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  5. "Pardonon, mi ne fartas bone."

"Pardonon, mi ne fartas bone."

Translation:Sorry, I don't feel well.

July 18, 2015



Sorry, I do not fart well.


Congratulations! You are the first person ever to come up with this erudite joke.


Excellent display of sarcasm! But my jokes have been called worse by better.


It's not the most clever or original joke, but it makes me smile every time. And I think it reveals a great truth -- those who fart well, fare well!


This language is so beautiful and cromulent, and then there's that verb...

[deactivated user]

    I would imagine it came from "to fare ", but Zamenhof made it after he made "fari".


    "to fare" is English words?


    I usually say "sorry" when I am farting well.


    I got this one right, but could someone please tell me why it wouldn't be "bona"? I'm already seeing that there are some exceptions and what have you, but my general understanding up until this point is that nouns end with "-o" (or "j" for plural), and adjectives end with "-a".


    Correct, nouns end in -o, adjectives in -a -- and adverbs in -e.

    You have an adverb here, since it modifies the verb (HOW are you doing? Well), so it is bonE.


    OMG...haha...I had been pondering this and then it dawned on me that it was used as "well" here and not "good" and I came back to say so...but you got to it first. And thank you kindly. By the way, what other resources are you using to learn Esparanto? I just started with esparanto.net ... but I would like to know of any other good sites/supplemental learning tools. Thanks!


    Try lernu, a website built for learning the conlang.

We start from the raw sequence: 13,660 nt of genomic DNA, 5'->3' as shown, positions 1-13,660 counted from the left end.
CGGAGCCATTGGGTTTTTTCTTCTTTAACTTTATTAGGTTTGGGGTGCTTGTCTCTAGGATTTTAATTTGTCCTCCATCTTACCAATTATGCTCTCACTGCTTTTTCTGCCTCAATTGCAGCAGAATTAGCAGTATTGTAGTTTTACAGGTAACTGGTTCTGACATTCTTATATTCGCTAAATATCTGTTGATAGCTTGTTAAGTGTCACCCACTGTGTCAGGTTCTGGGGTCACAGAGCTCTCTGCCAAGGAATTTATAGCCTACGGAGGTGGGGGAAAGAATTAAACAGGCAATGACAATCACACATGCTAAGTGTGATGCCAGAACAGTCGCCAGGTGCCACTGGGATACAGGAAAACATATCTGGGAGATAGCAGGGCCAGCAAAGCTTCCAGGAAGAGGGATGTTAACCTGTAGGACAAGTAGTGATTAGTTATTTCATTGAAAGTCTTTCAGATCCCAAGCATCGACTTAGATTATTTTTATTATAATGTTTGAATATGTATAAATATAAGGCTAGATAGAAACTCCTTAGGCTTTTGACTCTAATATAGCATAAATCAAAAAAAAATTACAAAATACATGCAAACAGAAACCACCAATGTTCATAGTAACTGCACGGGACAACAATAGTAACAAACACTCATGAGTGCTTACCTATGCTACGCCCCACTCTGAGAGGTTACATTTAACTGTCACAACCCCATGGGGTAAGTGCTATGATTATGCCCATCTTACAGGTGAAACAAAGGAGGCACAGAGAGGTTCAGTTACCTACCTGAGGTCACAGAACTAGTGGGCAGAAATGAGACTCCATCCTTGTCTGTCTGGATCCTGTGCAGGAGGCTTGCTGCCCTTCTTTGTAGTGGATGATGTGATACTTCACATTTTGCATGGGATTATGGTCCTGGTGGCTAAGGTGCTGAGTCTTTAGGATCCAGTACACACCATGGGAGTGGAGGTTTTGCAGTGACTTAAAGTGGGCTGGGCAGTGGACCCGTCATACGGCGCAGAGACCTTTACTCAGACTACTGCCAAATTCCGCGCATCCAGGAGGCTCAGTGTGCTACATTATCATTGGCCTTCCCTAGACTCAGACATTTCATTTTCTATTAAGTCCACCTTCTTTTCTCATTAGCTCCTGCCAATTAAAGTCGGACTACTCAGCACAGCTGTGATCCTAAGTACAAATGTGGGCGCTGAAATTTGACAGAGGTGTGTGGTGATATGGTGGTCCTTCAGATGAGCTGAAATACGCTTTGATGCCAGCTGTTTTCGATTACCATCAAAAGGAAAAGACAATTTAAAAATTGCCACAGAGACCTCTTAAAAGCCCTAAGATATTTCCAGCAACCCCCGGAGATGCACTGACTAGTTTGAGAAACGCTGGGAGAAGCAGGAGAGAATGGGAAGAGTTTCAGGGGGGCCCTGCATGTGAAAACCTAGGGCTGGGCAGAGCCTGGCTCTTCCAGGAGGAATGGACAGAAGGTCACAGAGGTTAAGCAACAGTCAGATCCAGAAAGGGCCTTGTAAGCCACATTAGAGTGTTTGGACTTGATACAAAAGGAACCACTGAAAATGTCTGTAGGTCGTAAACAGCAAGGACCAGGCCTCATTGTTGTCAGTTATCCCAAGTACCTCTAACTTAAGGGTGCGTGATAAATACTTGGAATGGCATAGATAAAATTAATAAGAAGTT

I've been exposed to Esperanto since I was 16 so I just kind of picked it up, without focussing on any particular resource, so I'm not the best person to ask :)


    farti = to do or to feel, but is it possible to get the answer right by translating, "Pardonon, mi ne fartas bone" to "I'm sorry, I am not doing well"? It came up wrong for me.


    What's the point of this verb fartas? In earlier lessons it was used like "do" and now it's being used for "feel" so I guess it can be used for a lot of things. But I don't understand why estas isn't just used.


    You could translate it as "fare", perhaps -- in the sense of "get along" or how life is treating you.

    "Mi fartas bone" = I am faring well; Life is treating me well; I am fine; I am doing well.

    Note that there is a very similar verb "fari" (no T in it) which is "to make; to do".

    As for "esti" - there's a difference between "Kia vi estas?" (What sort of person are you?) and "Kiel vi fartas?" (How are you? How are you getting along? How's life? How do you do?).


    Is this used in cases where you physically dont feel well, or emotionally, or both?? :0


    Question: why isn't "Excuse me, I am not faring well" acceptable?

    • 2611

    Because the course devs didn't code in that answer. Because that is not a common thing to say. There's nothing wrong with it, but it's not something you're likely to hear.


    So, "fartas" means "well" as in English?